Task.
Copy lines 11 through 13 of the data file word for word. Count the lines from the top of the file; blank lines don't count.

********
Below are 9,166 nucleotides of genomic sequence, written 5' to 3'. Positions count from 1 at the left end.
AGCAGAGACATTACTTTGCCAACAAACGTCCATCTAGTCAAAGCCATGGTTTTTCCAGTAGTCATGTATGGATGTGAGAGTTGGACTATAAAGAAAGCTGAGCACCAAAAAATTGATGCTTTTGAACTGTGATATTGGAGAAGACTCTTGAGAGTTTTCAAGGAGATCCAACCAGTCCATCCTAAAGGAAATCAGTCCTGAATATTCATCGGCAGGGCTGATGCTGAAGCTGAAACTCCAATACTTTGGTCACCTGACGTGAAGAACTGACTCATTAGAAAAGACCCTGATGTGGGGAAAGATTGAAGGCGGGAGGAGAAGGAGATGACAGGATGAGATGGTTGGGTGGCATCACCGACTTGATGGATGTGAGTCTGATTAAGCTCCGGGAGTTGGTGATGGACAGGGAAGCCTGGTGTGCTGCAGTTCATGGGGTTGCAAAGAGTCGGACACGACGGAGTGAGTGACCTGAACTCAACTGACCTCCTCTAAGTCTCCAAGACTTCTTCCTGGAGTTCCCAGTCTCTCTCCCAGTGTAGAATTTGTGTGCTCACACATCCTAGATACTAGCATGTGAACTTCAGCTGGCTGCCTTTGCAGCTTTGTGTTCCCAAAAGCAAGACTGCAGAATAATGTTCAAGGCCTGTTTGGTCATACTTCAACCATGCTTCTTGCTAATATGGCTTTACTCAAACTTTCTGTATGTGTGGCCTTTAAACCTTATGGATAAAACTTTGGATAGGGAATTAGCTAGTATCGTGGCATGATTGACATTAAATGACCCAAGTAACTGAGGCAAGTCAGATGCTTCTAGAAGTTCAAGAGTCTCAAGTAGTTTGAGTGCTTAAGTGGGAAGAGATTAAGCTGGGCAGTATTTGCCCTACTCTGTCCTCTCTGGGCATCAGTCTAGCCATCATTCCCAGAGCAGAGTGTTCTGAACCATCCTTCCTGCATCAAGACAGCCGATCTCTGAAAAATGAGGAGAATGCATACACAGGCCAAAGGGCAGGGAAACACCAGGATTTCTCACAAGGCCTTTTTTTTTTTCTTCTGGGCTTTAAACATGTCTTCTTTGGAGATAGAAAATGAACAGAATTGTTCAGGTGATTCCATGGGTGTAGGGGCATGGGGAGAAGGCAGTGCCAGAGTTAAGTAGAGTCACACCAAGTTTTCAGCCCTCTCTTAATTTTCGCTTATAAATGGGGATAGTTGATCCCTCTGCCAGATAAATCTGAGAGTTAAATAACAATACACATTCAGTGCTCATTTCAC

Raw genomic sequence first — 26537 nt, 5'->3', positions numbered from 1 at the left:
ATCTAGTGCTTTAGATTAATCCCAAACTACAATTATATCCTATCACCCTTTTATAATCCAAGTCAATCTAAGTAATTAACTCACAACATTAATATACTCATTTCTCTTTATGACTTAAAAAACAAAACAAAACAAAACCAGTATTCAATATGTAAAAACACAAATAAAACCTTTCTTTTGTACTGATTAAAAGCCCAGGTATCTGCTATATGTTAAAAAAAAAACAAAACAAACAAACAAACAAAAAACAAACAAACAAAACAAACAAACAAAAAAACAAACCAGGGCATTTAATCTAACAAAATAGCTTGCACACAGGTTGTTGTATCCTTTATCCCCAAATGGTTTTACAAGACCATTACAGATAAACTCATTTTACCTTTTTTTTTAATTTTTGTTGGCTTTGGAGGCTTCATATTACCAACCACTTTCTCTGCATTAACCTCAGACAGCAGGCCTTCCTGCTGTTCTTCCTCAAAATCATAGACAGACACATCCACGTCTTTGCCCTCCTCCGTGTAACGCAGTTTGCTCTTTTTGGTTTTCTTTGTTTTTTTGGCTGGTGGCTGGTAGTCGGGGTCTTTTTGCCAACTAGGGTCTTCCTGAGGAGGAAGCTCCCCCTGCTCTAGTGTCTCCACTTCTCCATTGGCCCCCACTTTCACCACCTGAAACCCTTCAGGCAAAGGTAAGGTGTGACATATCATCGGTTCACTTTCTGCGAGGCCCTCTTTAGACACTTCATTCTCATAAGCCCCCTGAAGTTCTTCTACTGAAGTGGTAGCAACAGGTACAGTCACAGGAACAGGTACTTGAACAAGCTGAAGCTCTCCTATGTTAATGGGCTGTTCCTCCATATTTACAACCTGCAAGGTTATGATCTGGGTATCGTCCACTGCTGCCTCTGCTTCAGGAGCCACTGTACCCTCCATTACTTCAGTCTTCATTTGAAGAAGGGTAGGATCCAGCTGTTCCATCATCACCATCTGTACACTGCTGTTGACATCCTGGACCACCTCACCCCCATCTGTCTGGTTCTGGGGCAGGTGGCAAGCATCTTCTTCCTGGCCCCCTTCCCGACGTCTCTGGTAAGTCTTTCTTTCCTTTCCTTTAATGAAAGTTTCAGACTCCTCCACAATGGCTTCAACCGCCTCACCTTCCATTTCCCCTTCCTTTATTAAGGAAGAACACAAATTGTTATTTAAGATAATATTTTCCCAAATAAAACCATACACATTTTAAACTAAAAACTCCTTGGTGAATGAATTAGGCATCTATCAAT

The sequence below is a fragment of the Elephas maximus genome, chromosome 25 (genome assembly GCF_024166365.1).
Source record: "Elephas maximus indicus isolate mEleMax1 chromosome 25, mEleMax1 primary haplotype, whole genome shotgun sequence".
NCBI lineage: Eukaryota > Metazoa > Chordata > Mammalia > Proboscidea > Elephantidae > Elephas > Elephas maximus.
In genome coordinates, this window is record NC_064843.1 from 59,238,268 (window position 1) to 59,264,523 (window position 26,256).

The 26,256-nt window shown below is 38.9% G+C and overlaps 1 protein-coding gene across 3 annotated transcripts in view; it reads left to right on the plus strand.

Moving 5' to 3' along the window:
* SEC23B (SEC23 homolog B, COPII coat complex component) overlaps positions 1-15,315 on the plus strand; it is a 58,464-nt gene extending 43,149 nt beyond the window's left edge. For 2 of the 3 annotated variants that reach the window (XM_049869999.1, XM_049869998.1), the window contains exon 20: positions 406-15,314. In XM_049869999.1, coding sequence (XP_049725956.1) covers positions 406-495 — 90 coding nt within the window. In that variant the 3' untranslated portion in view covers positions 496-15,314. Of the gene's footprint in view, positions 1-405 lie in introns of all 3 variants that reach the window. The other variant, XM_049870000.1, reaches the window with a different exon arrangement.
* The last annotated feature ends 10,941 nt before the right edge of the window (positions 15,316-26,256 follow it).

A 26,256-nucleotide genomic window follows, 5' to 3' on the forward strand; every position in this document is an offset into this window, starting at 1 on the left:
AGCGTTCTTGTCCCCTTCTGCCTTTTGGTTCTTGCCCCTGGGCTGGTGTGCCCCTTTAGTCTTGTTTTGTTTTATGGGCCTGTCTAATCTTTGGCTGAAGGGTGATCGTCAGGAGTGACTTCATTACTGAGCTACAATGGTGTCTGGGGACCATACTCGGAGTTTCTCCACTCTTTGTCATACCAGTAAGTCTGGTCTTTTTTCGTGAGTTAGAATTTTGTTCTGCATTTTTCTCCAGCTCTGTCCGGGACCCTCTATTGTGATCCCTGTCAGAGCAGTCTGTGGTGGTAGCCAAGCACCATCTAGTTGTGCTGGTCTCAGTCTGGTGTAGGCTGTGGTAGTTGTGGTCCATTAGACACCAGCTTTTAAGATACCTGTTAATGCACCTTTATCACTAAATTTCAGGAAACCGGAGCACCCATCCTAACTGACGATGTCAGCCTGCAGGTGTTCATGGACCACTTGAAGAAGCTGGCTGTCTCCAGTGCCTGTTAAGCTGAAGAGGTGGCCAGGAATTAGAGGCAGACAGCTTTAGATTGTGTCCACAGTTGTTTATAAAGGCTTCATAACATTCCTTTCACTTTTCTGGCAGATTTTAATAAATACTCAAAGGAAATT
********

* SEC23B (SEC23 homolog B, COPII coat complex component) overlaps positions 1-15,315 on the plus strand; it is a 58,464-nt gene extending 43,149 nt beyond the window's left edge. For 2 of the 3 annotated variants that reach the window (XM_049869999.1, XM_049869998.1), the window contains exon 20: positions 406-15,314. In XM_049869999.1, coding sequence (XP_049725956.1) covers positions 406-495 — 90 coding nt within the window. In that variant the 3' untranslated portion in view covers positions 496-15,314. Of the gene's footprint in view, positions 1-405 lie in introns of all 3 variants that reach the window. The other variant, XM_049870000.1, reaches the window with a different exon arrangement.
* The last annotated feature ends 10,941 nt before the right edge of the window (positions 15,316-26,256 follow it).

A 26,256-nucleotide genomic window follows, 5' to 3' on the forward strand; every position in this document is an offset into this window, starting at 1 on the left: